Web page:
• In Flames - Down, Wicked & No Good (2017)

    Down, Wicked & No Good is a surprise release by In Flames that features four cover songs inspired by original material from Alice in Chains, Chris Isaac, Depeche Mode and Nine Inch Nails. The band collaborated with Depeche Mode and even took over the band's Facebook page in order to promote In Flames' cover of ''It's No Good''. Aside of a few minor hints and snippets, this digital release wasn't however much promoted and seems to be a project the band did for fun and not for commercial purposes. Those who are accusing the band to sell out haven't understood that the group simply wants to experiment stylistically at all costs.

    In Flames has become one of the world's most controversial metal bands over the past years because the group shifted its style from melodic death metal towards alternative rock with electronic elements. However, In Flames has been an experimental outfit throughout its entire career and had already covered Depeche Mode twenty years earlier on the critically acclaimed Whoracle record. The difference between ''Everything Counts'' two decades ago and ''It's No Good'' now is that the former song gave a Depeche Mode track a classic In Flames vibe while the latter is much closer to the original song and experiments with clean vocals and electronic elements. Still, the new song doesn't blandly copy Depeche Mode but explores a more contemporary synthpop soundscape. If Depeche Mode had written the song this year and not twenty years ago, I could actually sound like In Flames' version. This reinvention of the track is more surprising than what In Flames accomplished twenty years ago but it will also rather please synthpop fans than melodic death metal supporters.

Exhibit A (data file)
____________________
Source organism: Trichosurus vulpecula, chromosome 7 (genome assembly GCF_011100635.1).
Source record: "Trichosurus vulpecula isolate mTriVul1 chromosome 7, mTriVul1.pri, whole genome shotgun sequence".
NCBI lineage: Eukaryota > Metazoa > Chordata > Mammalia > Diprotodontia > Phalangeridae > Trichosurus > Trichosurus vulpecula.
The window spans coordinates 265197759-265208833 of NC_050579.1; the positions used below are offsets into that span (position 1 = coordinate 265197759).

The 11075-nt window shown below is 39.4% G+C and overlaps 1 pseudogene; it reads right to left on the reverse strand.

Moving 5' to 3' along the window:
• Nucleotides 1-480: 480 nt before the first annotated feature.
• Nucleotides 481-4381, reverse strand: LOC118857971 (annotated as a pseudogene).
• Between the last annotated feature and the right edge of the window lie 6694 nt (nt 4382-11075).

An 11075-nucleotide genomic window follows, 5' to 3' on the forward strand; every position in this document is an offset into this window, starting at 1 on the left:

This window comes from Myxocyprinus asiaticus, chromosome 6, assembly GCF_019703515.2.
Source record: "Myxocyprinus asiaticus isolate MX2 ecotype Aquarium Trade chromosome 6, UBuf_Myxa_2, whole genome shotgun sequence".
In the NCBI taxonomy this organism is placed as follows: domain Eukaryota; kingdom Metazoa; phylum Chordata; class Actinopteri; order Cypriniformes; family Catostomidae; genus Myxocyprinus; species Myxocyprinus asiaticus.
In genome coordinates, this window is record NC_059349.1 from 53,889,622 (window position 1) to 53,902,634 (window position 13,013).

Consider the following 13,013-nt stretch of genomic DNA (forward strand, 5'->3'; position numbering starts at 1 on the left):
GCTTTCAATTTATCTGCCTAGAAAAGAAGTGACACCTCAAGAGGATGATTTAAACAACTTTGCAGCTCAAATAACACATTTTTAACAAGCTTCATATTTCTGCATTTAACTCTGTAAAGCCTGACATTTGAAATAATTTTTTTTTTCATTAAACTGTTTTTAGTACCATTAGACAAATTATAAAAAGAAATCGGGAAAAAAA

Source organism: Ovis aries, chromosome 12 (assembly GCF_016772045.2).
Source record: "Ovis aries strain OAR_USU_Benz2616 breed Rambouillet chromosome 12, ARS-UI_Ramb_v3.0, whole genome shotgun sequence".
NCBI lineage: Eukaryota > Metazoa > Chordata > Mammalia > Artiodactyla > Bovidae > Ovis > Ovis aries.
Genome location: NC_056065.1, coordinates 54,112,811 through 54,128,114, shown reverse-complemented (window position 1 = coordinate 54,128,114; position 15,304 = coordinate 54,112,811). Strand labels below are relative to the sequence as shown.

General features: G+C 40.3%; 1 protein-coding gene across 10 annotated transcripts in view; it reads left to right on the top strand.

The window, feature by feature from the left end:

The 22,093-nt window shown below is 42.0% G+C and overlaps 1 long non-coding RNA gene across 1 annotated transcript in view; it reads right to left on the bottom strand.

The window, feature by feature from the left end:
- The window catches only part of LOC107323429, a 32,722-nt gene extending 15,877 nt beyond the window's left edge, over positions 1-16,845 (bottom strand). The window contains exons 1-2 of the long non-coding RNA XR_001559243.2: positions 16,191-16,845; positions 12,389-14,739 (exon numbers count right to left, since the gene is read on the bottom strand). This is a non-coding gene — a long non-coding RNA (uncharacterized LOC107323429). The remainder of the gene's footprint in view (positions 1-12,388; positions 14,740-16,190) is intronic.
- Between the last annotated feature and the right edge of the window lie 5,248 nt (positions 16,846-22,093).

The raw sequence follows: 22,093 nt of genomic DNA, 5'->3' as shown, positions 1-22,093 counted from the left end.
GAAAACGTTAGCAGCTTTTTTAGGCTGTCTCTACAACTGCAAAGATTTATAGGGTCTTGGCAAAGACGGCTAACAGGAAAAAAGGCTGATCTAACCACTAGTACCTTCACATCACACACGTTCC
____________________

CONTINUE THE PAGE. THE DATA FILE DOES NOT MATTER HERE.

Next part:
This is also the case for the other three cover songs. In order to fully appreciate them, you need quite broad preferences and should appreciate the original artists rather than what In Flames might have stood for in its early career. Even by In Flames' contemporary standards, Down, Wicked & No Good is one of the band's most radical releases. It doesn't have anything to do with any metal or even rock subgenres and can be categorized a synthpop. If the name In Flames weren't associated with this release, it would actually be hard to believe that the Swedish group is actually behind this. In Flames' version of Alice in Chains' ''Down in a Hole'' is even more melodic, mellow and introspective than the original track. Instead of making the original material heavier as it would have been the case twenty years ago, In Flames now explores genres which are similar to the original tracks and focuses on a danceable, dreamy and electronic twist to the four songs chosen for this release.